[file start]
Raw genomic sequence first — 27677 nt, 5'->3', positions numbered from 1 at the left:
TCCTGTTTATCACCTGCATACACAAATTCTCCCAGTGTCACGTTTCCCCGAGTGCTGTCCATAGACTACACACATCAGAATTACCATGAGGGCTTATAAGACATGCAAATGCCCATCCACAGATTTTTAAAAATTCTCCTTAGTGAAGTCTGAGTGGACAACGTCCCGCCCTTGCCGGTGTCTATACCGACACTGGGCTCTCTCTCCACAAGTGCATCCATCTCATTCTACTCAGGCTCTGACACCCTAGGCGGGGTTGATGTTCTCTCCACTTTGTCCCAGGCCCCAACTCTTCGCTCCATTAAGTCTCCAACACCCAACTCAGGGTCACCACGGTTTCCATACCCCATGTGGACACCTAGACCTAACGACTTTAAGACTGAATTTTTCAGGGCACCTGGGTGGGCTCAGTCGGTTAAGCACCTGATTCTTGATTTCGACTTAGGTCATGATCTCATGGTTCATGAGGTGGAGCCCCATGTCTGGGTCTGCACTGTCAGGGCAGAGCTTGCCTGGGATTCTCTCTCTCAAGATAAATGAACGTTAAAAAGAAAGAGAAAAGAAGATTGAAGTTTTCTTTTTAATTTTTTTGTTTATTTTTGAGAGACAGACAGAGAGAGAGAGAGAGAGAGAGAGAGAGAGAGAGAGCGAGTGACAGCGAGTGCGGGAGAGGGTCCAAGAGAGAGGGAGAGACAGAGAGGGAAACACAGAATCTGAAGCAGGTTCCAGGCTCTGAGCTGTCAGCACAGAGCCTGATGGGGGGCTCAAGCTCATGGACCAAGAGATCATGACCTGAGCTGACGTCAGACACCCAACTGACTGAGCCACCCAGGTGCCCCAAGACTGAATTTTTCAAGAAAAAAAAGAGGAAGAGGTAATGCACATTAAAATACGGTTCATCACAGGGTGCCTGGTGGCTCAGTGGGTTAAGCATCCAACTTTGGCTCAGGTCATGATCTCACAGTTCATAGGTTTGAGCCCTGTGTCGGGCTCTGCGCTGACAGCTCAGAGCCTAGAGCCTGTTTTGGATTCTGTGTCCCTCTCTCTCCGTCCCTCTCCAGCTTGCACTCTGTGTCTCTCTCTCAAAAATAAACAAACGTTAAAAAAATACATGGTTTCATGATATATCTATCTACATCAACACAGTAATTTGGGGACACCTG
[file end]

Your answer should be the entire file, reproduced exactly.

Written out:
Raw genomic sequence first — 27677 nt, 5'->3', positions numbered from 1 at the left:
TCCTGTTTATCACCTGCATACACAAATTCTCCCAGTGTCACGTTTCCCCGAGTGCTGTCCATAGACTACACACATCAGAATTACCATGAGGGCTTATAAGACATGCAAATGCCCATCCACAGATTTTTAAAAATTCTCCTTAGTGAAGTCTGAGTGGACAACGTCCCGCCCTTGCCGGTGTCTATACCGACACTGGGCTCTCTCTCCACAAGTGCATCCATCTCATTCTACTCAGGCTCTGACACCCTAGGCGGGGTTGATGTTCTCTCCACTTTGTCCCAGGCCCCAACTCTTCGCTCCATTAAGTCTCCAACACCCAACTCAGGGTCACCACGGTTTCCATACCCCATGTGGACACCTAGACCTAACGACTTTAAGACTGAATTTTTCAGGGCACCTGGGTGGGCTCAGTCGGTTAAGCACCTGATTCTTGATTTCGACTTAGGTCATGATCTCATGGTTCATGAGGTGGAGCCCCATGTCTGGGTCTGCACTGTCAGGGCAGAGCTTGCCTGGGATTCTCTCTCTCAAGATAAATGAACGTTAAAAAGAAAGAGAAAAGAAGATTGAAGTTTTCTTTTTAATTTTTTTGTTTATTTTTGAGAGACAGACAGAGAGAGAGAGAGAGAGAGAGAGAGAGAGAGAGAGCGAGTGACAGCGAGTGCGGGAGAGGGTCCAAGAGAGAGGGAGAGACAGAGAGGGAAACACAGAATCTGAAGCAGGTTCCAGGCTCTGAGCTGTCAGCACAGAGCCTGATGGGGGGCTCAAGCTCATGGACCAAGAGATCATGACCTGAGCTGACGTCAGACACCCAACTGACTGAGCCACCCAGGTGCCCCAAGACTGAATTTTTCAAGAAAAAAAAGAGGAAGAGGTAATGCACATTAAAATACGGTTCATCACAGGGTGCCTGGTGGCTCAGTGGGTTAAGCATCCAACTTTGGCTCAGGTCATGATCTCACAGTTCATAGGTTTGAGCCCTGTGTCGGGCTCTGCGCTGACAGCTCAGAGCCTAGAGCCTGTTTTGGATTCTGTGTCCCTCTCTCTCCGTCCCTCTCCAGCTTGCACTCTGTGTCTCTCTCTCAAAAATAAACAAACGTTAAAAAAATACATGGTTTCATGATATATCTATCTACATCAACACAGTAATTTGGGGACACCTG